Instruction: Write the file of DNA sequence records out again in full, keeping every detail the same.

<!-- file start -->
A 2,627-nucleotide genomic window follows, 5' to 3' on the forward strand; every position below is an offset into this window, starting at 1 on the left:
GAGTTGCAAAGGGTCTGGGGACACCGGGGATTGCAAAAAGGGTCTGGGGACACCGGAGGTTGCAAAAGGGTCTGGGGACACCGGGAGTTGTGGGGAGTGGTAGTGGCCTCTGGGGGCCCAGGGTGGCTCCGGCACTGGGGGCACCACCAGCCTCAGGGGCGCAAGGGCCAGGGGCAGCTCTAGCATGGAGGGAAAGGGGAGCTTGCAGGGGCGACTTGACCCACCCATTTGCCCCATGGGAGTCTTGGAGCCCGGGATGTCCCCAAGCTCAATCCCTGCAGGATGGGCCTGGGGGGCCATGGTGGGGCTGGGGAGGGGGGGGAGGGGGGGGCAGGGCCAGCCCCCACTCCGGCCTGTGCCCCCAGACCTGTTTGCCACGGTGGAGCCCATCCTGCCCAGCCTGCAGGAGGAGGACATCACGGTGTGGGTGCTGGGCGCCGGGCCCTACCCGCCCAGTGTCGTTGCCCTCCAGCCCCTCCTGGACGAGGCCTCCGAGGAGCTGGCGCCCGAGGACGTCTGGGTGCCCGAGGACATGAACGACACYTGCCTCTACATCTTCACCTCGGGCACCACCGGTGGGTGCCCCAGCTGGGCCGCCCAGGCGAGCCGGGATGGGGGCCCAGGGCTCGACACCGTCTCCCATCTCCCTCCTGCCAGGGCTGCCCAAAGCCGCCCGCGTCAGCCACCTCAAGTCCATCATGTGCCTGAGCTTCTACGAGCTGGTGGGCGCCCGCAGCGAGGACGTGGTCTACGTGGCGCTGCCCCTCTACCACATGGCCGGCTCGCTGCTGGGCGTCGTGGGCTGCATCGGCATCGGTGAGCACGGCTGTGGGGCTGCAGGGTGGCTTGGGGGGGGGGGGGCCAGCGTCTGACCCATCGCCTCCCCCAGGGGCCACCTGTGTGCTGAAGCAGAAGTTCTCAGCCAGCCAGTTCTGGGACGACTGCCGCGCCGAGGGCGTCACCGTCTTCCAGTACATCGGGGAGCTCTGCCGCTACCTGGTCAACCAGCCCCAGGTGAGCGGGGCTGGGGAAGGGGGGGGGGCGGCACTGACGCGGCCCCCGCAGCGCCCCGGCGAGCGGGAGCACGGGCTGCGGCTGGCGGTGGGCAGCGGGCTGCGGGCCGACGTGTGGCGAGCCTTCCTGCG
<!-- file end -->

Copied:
A 2,627-nucleotide genomic window follows, 5' to 3' on the forward strand; every position below is an offset into this window, starting at 1 on the left:
GAGTTGCAAAGGGTCTGGGGACACCGGGGATTGCAAAAAGGGTCTGGGGACACCGGAGGTTGCAAAAGGGTCTGGGGACACCGGGAGTTGTGGGGAGTGGTAGTGGCCTCTGGGGGCCCAGGGTGGCTCCGGCACTGGGGGCACCACCAGCCTCAGGGGCGCAAGGGCCAGGGGCAGCTCTAGCATGGAGGGAAAGGGGAGCTTGCAGGGGCGACTTGACCCACCCATTTGCCCCATGGGAGTCTTGGAGCCCGGGATGTCCCCAAGCTCAATCCCTGCAGGATGGGCCTGGGGGGCCATGGTGGGGCTGGGGAGGGGGGGGAGGGGGGGGCAGGGCCAGCCCCCACTCCGGCCTGTGCCCCCAGACCTGTTTGCCACGGTGGAGCCCATCCTGCCCAGCCTGCAGGAGGAGGACATCACGGTGTGGGTGCTGGGCGCCGGGCCCTACCCGCCCAGTGTCGTTGCCCTCCAGCCCCTCCTGGACGAGGCCTCCGAGGAGCTGGCGCCCGAGGACGTCTGGGTGCCCGAGGACATGAACGACACYTGCCTCTACATCTTCACCTCGGGCACCACCGGTGGGTGCCCCAGCTGGGCCGCCCAGGCGAGCCGGGATGGGGGCCCAGGGCTCGACACCGTCTCCCATCTCCCTCCTGCCAGGGCTGCCCAAAGCCGCCCGCGTCAGCCACCTCAAGTCCATCATGTGCCTGAGCTTCTACGAGCTGGTGGGCGCCCGCAGCGAGGACGTGGTCTACGTGGCGCTGCCCCTCTACCACATGGCCGGCTCGCTGCTGGGCGTCGTGGGCTGCATCGGCATCGGTGAGCACGGCTGTGGGGCTGCAGGGTGGCTTGGGGGGGGGGGGGCCAGCGTCTGACCCATCGCCTCCCCCAGGGGCCACCTGTGTGCTGAAGCAGAAGTTCTCAGCCAGCCAGTTCTGGGACGACTGCCGCGCCGAGGGCGTCACCGTCTTCCAGTACATCGGGGAGCTCTGCCGCTACCTGGTCAACCAGCCCCAGGTGAGCGGGGCTGGGGAAGGGGGGGGGGCGGCACTGACGCGGCCCCCGCAGCGCCCCGGCGAGCGGGAGCACGGGCTGCGGCTGGCGGTGGGCAGCGGGCTGCGGGCCGACGTGTGGCGAGCCTTCCTGCG